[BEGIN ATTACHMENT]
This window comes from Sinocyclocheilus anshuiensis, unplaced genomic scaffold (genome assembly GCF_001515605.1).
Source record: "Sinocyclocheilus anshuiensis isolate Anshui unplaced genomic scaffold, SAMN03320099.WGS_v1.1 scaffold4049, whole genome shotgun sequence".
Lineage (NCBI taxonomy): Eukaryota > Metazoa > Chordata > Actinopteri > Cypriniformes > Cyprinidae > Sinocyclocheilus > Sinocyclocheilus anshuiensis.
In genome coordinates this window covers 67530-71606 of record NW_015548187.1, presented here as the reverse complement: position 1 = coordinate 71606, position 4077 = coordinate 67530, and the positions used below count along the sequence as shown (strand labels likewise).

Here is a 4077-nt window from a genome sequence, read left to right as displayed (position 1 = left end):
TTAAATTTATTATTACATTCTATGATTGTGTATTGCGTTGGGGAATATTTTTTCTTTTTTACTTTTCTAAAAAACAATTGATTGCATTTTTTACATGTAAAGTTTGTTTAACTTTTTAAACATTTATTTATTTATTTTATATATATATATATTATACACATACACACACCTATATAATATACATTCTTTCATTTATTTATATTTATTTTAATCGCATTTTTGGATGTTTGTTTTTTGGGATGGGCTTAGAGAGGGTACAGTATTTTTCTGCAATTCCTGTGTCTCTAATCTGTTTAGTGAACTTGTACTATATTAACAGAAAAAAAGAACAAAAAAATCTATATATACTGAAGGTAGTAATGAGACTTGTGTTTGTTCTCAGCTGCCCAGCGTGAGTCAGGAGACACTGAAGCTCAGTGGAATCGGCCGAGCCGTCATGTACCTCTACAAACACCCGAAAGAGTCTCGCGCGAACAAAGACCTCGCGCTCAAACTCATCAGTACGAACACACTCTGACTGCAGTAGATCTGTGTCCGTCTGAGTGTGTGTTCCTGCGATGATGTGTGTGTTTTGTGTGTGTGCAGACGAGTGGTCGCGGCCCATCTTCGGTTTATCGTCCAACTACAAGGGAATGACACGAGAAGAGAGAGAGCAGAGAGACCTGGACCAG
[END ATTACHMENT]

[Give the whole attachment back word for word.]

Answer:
This window comes from Sinocyclocheilus anshuiensis, unplaced genomic scaffold (genome assembly GCF_001515605.1).
Source record: "Sinocyclocheilus anshuiensis isolate Anshui unplaced genomic scaffold, SAMN03320099.WGS_v1.1 scaffold4049, whole genome shotgun sequence".
Lineage (NCBI taxonomy): Eukaryota > Metazoa > Chordata > Actinopteri > Cypriniformes > Cyprinidae > Sinocyclocheilus > Sinocyclocheilus anshuiensis.
In genome coordinates this window covers 67530-71606 of record NW_015548187.1, presented here as the reverse complement: position 1 = coordinate 71606, position 4077 = coordinate 67530, and the positions used below count along the sequence as shown (strand labels likewise).

Here is a 4077-nt window from a genome sequence, read left to right as displayed (position 1 = left end):
TTAAATTTATTATTACATTCTATGATTGTGTATTGCGTTGGGGAATATTTTTTCTTTTTTACTTTTCTAAAAAACAATTGATTGCATTTTTTACATGTAAAGTTTGTTTAACTTTTTAAACATTTATTTATTTATTTTATATATATATATATTATACACATACACACACCTATATAATATACATTCTTTCATTTATTTATATTTATTTTAATCGCATTTTTGGATGTTTGTTTTTTGGGATGGGCTTAGAGAGGGTACAGTATTTTTCTGCAATTCCTGTGTCTCTAATCTGTTTAGTGAACTTGTACTATATTAACAGAAAAAAAGAACAAAAAAATCTATATATACTGAAGGTAGTAATGAGACTTGTGTTTGTTCTCAGCTGCCCAGCGTGAGTCAGGAGACACTGAAGCTCAGTGGAATCGGCCGAGCCGTCATGTACCTCTACAAACACCCGAAAGAGTCTCGCGCGAACAAAGACCTCGCGCTCAAACTCATCAGTACGAACACACTCTGACTGCAGTAGATCTGTGTCCGTCTGAGTGTGTGTTCCTGCGATGATGTGTGTGTTTTGTGTGTGTGCAGACGAGTGGTCGCGGCCCATCTTCGGTTTATCGTCCAACTACAAGGGAATGACACGAGAAGAGAGAGAGCAGAGAGACCTGGACCAG